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  9. Mich on November 5, 2013 at 3:40 pm

    Eek. I need to do some serious catching up… weeks & weeks of podcasts to listen too!

    Reply to Mich's comment

  10. Wendy on November 6, 2013 at 1:16 pm

    You mentioned wanting topic ideas . . . I’ve missed a few back episodes, so hopefully I’m not repeating things you’ve already done: feeding animals raw (seems like you might have covered this), treating seasonal allergies naturally and/or homeopathic medicine in general. You’ve talked quite a bit about herbs/spices you use in cooking–do you grow any medicinal herbs, and, if so, how do you use them? Also I’d like to hear more about the basic recipes you could use that are adaptable to seasonal produce (you mentioned doing this as an ebook). I love hearing about the books you both read–maybe an episode on your favorite books of all time or an episode on your winter to-read list.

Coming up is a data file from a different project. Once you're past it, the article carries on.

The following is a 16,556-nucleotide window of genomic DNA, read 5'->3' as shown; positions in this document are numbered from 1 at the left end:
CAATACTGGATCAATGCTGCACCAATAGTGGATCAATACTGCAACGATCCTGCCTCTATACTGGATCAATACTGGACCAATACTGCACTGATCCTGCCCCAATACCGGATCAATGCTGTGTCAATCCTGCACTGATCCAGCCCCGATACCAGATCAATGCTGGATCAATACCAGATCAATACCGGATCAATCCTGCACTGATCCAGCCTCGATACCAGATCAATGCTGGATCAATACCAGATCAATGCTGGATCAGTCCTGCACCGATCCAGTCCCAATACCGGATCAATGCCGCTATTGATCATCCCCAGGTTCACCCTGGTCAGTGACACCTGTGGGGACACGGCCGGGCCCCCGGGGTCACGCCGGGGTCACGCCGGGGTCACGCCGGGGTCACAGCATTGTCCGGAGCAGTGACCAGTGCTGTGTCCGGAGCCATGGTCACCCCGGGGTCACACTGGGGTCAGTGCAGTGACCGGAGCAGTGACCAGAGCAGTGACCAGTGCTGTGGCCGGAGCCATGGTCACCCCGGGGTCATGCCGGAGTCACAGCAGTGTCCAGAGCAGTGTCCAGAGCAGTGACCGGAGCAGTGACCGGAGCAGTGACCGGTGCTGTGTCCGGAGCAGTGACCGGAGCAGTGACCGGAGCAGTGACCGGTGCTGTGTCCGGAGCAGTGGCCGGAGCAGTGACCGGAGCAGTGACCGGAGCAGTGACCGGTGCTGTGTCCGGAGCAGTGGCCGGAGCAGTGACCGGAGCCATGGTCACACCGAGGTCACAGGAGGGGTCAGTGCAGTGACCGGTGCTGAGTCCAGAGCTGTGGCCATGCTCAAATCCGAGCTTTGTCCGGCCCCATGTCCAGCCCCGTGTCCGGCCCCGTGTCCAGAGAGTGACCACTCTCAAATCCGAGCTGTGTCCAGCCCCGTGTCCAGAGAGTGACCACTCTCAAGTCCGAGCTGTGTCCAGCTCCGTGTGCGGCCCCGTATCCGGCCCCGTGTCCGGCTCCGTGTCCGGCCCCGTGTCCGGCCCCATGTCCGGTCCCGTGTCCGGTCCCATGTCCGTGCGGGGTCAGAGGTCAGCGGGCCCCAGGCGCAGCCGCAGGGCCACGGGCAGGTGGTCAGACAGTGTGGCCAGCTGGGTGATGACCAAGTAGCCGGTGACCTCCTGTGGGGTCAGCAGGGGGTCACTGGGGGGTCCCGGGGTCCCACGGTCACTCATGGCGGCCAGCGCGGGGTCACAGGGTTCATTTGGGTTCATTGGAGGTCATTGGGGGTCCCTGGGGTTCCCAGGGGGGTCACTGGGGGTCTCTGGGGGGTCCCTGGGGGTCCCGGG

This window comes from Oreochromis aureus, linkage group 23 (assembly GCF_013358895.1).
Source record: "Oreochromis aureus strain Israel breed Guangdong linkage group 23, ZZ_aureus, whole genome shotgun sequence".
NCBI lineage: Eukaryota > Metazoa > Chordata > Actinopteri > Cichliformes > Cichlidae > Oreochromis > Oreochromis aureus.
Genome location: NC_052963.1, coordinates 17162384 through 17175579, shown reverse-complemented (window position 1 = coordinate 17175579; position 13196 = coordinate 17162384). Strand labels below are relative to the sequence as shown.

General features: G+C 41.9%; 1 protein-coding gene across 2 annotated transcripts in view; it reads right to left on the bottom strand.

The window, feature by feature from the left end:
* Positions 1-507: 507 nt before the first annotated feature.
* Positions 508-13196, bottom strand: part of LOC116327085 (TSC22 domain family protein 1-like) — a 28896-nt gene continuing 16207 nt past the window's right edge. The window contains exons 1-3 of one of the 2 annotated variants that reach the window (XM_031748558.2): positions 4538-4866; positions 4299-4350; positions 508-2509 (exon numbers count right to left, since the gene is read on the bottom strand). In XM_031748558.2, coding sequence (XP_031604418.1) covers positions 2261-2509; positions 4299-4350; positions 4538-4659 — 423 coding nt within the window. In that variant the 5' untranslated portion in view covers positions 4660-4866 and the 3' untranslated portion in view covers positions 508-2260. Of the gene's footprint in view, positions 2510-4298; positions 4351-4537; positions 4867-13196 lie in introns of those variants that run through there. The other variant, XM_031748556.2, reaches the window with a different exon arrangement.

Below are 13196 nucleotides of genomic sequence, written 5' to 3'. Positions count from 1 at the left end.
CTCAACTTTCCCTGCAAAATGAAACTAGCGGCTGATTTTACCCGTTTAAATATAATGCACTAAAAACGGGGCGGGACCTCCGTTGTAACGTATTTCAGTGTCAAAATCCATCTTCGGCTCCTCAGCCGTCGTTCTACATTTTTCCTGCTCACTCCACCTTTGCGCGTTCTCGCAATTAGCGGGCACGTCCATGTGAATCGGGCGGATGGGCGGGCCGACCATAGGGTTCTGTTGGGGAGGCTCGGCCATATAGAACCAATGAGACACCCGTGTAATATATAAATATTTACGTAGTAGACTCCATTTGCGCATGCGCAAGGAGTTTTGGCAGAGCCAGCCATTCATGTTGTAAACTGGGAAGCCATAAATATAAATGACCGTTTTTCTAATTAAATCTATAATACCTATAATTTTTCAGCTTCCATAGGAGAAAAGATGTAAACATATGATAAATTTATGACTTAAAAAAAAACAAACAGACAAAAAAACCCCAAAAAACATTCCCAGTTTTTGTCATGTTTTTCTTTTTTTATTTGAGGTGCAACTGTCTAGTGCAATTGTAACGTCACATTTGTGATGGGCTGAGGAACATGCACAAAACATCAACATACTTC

Just a few ideas … I always learn something from whatever you share!

    Reply to Wendy's comment

    • Wendy on November 6, 2013 at 1:26 pm

      Also remembered one more–you mentioned you might do a podcast with the lady and her husband who spoke at the library on fermentation–I would love to hear an interview with them, as well as other people from the “older generation”–their life history, the “old ways” of doing things, etc. (you mentioned an elderly neighbor who is an author, and I also bet Brian’s grandpa would be a kick to listen to).

      Reply to Wendy's comment

  11. Krista on November 10, 2013 at 8:03 pm